Sunday, July 28, 2013

Federal personnel rules were waived for Obamacare hires

So many problems have plagued federal officials responsible for implementing Obamacare that the president recently ordered delay of an important mandate and did away with anti-fraud verification tools. - Mark Tapscott/Washington Examiner WatchDog

What hasn't been a problem, however, is hiring hundreds of bureaucrats to run Obamacare because federal officials waived civil service personnel rules intended to insure the government hires high-quality people, according to documents obtained by the Judicial Watch nonprofit watchdog group.

U.S. Office of Personnel Management Director John Berry granted "Direct Hiring Authority" to enable officials at the Department of Health and Human Services to expedite employment of 1,814 top-level administrators, most of whom would be paid in excess of $100,000 annually....

Among the 1,814 officials Berry freed HHS to hire without going through normal career civil service hiring procedures were 59 social science analyst/specialists at the GS-15 level, 350 health insurance specialists at the GS-15 level, 55 administrative and program specialists at the GS-15 level, 235 program analysts/management analysts at the GS-15 level, 291 public health advisors/analysts at the GS-14 level, and 261 consumer safety officers at the GS-13 level.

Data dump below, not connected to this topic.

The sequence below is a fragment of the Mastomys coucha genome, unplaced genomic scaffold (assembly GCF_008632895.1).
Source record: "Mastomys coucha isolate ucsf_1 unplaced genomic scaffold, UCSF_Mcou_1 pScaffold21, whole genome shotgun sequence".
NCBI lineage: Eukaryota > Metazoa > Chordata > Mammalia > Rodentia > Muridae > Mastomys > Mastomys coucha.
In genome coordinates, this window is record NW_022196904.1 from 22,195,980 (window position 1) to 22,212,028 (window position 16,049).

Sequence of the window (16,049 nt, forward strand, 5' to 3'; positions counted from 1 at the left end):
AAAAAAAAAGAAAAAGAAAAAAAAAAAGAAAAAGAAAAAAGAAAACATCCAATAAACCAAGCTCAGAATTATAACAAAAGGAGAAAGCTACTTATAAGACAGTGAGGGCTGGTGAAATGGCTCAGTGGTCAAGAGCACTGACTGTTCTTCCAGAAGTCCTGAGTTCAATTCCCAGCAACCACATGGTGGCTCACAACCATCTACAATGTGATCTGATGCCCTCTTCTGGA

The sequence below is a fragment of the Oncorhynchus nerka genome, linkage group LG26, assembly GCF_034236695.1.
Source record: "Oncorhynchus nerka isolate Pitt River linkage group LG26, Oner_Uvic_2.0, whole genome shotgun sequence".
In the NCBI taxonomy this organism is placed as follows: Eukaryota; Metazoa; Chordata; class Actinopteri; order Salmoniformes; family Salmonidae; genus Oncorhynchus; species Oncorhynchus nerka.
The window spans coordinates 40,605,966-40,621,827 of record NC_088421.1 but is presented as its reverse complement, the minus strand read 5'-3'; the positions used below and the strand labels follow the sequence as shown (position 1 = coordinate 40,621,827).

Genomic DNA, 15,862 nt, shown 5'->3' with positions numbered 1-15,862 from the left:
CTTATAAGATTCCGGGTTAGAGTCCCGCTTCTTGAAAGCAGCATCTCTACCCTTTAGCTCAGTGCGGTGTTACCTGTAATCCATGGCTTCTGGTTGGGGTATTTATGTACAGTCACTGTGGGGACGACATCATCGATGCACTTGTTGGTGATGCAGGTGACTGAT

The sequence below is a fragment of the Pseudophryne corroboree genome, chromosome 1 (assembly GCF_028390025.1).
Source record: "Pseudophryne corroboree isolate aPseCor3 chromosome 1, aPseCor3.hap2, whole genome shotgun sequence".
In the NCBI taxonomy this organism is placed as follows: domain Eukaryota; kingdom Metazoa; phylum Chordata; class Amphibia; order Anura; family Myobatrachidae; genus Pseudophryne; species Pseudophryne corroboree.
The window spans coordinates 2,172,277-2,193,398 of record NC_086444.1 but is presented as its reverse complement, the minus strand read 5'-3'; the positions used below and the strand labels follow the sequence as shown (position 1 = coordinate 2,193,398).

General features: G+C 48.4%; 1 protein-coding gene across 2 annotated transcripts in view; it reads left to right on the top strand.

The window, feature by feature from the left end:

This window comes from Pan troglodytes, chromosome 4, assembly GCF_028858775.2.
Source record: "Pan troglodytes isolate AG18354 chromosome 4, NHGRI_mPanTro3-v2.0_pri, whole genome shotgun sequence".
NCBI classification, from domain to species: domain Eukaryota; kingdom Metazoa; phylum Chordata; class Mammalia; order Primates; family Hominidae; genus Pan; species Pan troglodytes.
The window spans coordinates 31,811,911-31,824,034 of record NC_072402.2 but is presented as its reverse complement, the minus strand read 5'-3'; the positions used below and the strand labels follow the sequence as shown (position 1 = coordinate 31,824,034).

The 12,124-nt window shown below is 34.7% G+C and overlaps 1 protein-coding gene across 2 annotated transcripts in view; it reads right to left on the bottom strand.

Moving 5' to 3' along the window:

More than 1,100 of the new hires were GS-15s, the highest grade in the career civil service below the senior executive level. Federal pay in 2010 for GS-15s started at $99,628 and ranged as high as $129,517, not counting generous federal retirement and health insurance benefits.

◼ Then there's this: Obamacare Call Center Will Not Offer Health-Care Benefits to Employees - Eliana Johnson/National Review

In order to ensure Americans understand how to access the benefits available to them when many provisions of the Affordable Care Act go online October 1, the Obama administration announced last month that it is setting up a call center that will be accessible to Americans 24 hours a day.

One branch of that call center will be located in California’s Contra Costa County, where, reportedly, 7,000 people applied for the 204 jobs. According to the Contra Costa Times, however, “about half the jobs are part-time, with no health benefits — a stinging disappointment to workers and local politicians who believed the positions would be full-time.” The county supervisor, Karen Mitchoff, called the hiring process “a comedy of errors” and said she “never dreamed [the jobs] would be part-time.”